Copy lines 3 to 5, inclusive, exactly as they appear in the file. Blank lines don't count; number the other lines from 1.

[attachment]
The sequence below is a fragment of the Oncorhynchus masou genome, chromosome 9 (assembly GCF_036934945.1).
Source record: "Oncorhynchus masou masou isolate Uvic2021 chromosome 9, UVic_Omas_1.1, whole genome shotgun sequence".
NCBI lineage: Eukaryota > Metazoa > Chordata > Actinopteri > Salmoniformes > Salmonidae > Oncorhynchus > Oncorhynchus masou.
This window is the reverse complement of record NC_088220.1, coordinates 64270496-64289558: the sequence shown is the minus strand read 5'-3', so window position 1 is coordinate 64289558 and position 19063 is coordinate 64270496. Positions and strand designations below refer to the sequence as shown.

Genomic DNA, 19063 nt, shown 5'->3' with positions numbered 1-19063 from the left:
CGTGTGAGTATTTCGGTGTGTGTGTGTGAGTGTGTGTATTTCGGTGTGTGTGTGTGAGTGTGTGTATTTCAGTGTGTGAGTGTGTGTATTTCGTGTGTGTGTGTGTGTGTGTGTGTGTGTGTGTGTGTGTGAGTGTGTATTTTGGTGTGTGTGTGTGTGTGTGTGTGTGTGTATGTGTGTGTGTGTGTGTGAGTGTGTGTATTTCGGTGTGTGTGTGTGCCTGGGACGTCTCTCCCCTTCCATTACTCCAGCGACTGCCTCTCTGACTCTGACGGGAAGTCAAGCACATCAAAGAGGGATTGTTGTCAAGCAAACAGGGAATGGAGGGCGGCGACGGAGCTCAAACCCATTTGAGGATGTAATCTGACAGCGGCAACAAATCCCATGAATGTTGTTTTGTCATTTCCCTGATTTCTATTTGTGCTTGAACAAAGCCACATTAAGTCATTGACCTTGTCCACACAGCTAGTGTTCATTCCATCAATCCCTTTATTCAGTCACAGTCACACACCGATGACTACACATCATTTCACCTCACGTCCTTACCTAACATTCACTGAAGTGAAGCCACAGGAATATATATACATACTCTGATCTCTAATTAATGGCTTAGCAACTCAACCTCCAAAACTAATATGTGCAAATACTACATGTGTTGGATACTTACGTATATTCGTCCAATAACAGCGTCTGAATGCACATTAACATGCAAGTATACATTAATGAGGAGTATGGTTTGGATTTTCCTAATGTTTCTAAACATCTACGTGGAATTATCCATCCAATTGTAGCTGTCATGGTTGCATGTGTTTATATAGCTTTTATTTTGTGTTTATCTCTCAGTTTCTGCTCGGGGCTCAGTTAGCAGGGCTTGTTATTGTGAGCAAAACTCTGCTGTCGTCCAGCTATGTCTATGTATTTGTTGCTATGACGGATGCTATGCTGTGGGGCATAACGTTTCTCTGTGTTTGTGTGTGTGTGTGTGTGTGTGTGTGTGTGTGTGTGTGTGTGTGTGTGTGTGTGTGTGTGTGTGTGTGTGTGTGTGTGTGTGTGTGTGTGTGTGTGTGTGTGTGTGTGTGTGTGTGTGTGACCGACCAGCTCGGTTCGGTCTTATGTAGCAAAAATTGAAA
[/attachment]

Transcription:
NCBI lineage: Eukaryota > Metazoa > Chordata > Actinopteri > Salmoniformes > Salmonidae > Oncorhynchus > Oncorhynchus masou.
This window is the reverse complement of record NC_088220.1, coordinates 64270496-64289558: the sequence shown is the minus strand read 5'-3', so window position 1 is coordinate 64289558 and position 19063 is coordinate 64270496. Positions and strand designations below refer to the sequence as shown.

Genomic DNA, 19063 nt, shown 5'->3' with positions numbered 1-19063 from the left: